Wednesday, November 23, 2011

Encina Power Station at Dusk 1 & 2

"Encina Power Station-Dusk 2"

"Encina Power Station-Dusk 1"
"Encina Power Station - Dusk 1"    SOLD
oil on panel, 2011
6 5⁄8” x 10” (16.83cm x 25.40cm)

“Encina Power Station - Dusk 2”  
oil on panel, 2011
7” x 5” (17.78cm x 12.7cm)

You won't see this palette from me very often. I have an aversion to pinks and most purples. However it was unavoidable here to accurately depict the time of day.
In "Dusk 1" I pushed the pink/purple as far as I could towards a slightly dirty earthy color, by adding burnt sienna, so it was not Easter lavender (yuck!).
In "Dusk 2", which I prefer over the two, zooming in allowed me to loose the pink altogether and again the purple is earthier, more like a dusty desert chaparral color. I then substituted an orange for pink at the horizon. The black helps to kill the 'pastel' palette too.

These are from my series on power plants.
Two elements of our coastal landscapes and a common motif in my work. The mix of industry and nature. Not beautiful to some but in scenes like these I see themes that go beyond the mere industrial or nature images alone. Themes in the tradition of Homer and Hopper.

Man and nature side by side. Industry has to be placed somewhere so it’s impossible to ignore. Since we like to live in beautiful areas we end up with power stations becoming part of the landscape.

Dusk 1 - This one shown in a panoramic view encompassing the lagoon with the station at it’s center.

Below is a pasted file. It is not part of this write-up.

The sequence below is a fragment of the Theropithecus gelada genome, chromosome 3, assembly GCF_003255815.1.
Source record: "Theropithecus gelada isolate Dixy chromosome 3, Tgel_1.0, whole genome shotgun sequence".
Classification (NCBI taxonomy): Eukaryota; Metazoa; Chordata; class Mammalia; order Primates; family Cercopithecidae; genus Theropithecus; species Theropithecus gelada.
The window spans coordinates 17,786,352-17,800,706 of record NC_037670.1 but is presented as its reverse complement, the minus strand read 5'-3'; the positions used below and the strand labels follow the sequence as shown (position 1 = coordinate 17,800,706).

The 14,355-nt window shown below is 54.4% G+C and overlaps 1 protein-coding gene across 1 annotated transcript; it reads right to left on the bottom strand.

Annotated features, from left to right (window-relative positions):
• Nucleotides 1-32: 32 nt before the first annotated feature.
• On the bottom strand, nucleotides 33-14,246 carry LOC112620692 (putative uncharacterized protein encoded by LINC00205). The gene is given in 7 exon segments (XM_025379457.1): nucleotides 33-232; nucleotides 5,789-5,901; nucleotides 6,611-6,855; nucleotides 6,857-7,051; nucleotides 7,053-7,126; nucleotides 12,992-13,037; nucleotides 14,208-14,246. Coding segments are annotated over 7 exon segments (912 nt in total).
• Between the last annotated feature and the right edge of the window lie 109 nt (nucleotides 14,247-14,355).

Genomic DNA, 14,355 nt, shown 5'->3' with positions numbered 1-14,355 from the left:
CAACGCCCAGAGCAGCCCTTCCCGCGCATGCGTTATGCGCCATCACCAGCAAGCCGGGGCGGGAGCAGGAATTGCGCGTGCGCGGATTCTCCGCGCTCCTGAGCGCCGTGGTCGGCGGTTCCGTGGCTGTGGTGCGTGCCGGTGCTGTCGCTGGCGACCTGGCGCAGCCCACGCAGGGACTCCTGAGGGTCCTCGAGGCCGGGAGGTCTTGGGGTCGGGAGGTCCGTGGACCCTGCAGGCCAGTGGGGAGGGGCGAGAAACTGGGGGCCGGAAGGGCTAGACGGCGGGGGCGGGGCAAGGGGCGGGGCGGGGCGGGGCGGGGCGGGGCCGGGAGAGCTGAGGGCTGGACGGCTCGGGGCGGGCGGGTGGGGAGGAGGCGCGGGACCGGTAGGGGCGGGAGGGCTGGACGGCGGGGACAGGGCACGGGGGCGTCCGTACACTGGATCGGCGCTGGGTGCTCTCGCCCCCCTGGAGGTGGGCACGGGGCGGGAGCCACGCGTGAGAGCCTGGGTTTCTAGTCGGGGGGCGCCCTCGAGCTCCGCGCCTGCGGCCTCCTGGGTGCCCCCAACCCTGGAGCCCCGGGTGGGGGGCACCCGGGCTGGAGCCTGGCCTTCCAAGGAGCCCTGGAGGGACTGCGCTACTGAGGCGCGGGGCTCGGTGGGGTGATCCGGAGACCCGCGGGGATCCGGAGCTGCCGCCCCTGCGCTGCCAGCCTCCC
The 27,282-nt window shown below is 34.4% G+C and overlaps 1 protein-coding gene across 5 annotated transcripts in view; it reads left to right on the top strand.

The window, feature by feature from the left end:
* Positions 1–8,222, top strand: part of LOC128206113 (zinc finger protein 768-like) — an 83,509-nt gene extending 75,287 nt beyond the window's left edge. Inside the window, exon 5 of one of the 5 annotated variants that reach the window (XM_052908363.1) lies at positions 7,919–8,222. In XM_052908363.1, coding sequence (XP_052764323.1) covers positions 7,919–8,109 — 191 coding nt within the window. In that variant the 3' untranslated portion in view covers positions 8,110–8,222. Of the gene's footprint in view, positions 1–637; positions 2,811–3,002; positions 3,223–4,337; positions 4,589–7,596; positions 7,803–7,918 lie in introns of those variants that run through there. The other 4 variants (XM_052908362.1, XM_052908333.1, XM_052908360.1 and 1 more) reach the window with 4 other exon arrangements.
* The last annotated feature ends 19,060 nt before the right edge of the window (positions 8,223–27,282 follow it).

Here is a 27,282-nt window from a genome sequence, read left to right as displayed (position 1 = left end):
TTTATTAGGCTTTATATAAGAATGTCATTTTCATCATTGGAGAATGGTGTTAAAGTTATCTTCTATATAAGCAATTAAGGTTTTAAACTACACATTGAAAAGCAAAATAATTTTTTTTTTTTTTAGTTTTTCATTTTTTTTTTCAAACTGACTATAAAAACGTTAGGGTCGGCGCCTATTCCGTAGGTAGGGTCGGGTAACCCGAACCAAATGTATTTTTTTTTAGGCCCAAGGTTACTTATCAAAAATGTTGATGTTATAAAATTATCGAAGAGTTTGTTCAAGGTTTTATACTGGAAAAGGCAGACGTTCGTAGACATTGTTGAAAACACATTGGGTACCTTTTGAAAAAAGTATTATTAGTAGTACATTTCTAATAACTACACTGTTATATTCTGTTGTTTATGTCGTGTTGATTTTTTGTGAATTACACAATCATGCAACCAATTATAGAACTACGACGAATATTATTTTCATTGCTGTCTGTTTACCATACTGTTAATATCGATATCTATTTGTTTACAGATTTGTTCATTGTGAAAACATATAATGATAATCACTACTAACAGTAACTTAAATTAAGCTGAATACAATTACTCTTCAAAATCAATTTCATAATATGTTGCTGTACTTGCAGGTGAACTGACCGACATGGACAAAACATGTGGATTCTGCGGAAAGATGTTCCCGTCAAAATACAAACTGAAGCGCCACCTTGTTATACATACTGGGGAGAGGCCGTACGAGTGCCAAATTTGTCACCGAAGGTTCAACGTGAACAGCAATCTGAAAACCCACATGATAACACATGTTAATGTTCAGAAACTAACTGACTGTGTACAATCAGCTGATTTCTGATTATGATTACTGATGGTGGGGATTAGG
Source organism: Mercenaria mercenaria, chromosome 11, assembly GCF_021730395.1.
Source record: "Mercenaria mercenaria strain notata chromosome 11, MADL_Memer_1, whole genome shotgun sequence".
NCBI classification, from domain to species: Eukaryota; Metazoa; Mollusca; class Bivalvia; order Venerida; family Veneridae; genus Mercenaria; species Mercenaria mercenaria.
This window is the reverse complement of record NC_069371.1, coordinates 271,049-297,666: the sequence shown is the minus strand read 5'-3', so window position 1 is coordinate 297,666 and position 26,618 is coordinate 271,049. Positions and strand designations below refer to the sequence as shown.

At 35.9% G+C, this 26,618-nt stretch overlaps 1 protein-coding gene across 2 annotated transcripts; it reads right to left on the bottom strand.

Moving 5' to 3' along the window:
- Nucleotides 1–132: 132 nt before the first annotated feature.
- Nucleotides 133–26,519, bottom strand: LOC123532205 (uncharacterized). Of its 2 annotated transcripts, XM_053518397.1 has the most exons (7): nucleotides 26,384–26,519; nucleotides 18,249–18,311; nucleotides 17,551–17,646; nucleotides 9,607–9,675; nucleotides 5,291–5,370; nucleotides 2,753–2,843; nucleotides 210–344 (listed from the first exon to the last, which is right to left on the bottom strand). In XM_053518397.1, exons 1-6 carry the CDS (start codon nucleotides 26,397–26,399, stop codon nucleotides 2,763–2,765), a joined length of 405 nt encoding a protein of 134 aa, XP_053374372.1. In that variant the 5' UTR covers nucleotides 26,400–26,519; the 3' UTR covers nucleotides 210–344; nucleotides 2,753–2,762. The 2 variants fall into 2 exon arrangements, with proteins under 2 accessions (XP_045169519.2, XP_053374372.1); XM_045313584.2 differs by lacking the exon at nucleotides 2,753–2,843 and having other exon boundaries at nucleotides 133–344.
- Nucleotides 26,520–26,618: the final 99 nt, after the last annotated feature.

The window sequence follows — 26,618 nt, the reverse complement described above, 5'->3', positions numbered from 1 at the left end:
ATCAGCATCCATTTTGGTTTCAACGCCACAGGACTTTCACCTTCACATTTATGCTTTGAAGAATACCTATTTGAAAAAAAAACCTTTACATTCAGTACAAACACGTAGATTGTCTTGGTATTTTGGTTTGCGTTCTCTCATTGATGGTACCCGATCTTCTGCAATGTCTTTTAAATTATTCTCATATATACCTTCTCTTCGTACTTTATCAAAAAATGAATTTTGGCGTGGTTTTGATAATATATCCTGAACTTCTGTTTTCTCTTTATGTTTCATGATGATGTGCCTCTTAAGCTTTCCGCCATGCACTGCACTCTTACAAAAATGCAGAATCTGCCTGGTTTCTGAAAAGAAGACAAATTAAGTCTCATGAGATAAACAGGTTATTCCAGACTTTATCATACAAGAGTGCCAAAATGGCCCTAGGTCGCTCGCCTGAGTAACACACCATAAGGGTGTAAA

Dusk 2 - Set in a palette of soft muted colors but contrasted with black. A calm lagoon and clear sky, it’s all there... maybe even therapeutic.148,149

See the nocturne version of Encina Power Station here.

Click on images for larger view


  1. great perspective David and personally i do like those pinks and purples, you've done them justice in this composition!

  2. Thanks Rahina,
    That aversion I'll never lose... but every so often I do feel the need to work outside of my usual means... in this case regarding color.
    Other times medium or technique or subject etc.
    Always good to do.

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    3. David,

      Your art is amazing. I can only imagine the beautiful textures in person. I've always been a fan of seascapes and Winslow Homer is a favorite so I was drawn in pretty quick.

      Now in combination to all of this, I am working right now to save the smokestack you painted! The city voted to tear it down and a group of people want to preserve it as a historical landmark. One of the things a couple of us are adamant about doing is turning the stack into a canvas for artistic expression. I am gathering examples from around the world. These transformations have been done relatively frequently: from lighting installations, to full scale murals, to temporary sites for a variety of installation art. I am building an argument aimed to preserve the city icon for these purposes. I am in the process of making a website right now and was wondering if I could use your piece within the site? I would of course attribute you, provide a link at the location of your work and any other information you would request. I would love to have others see the beauty of your work, and perhaps open their eyes to a new perspective.

      If you would be willing, let me know. I wouldn't suggest you argue one way or another only provide your work as an example.

      Either way I was fortunate to find you blog, you have some amazing pieces!

      Note: I should proofread first.

    4. There's still mistakes...I'll live with it now. I do really appreciate it!

  3. You are an amazing artist. These paintings are incredable.

    1. Thank you Edward,
      I appreciate you kind words and taking the time to visit my blog.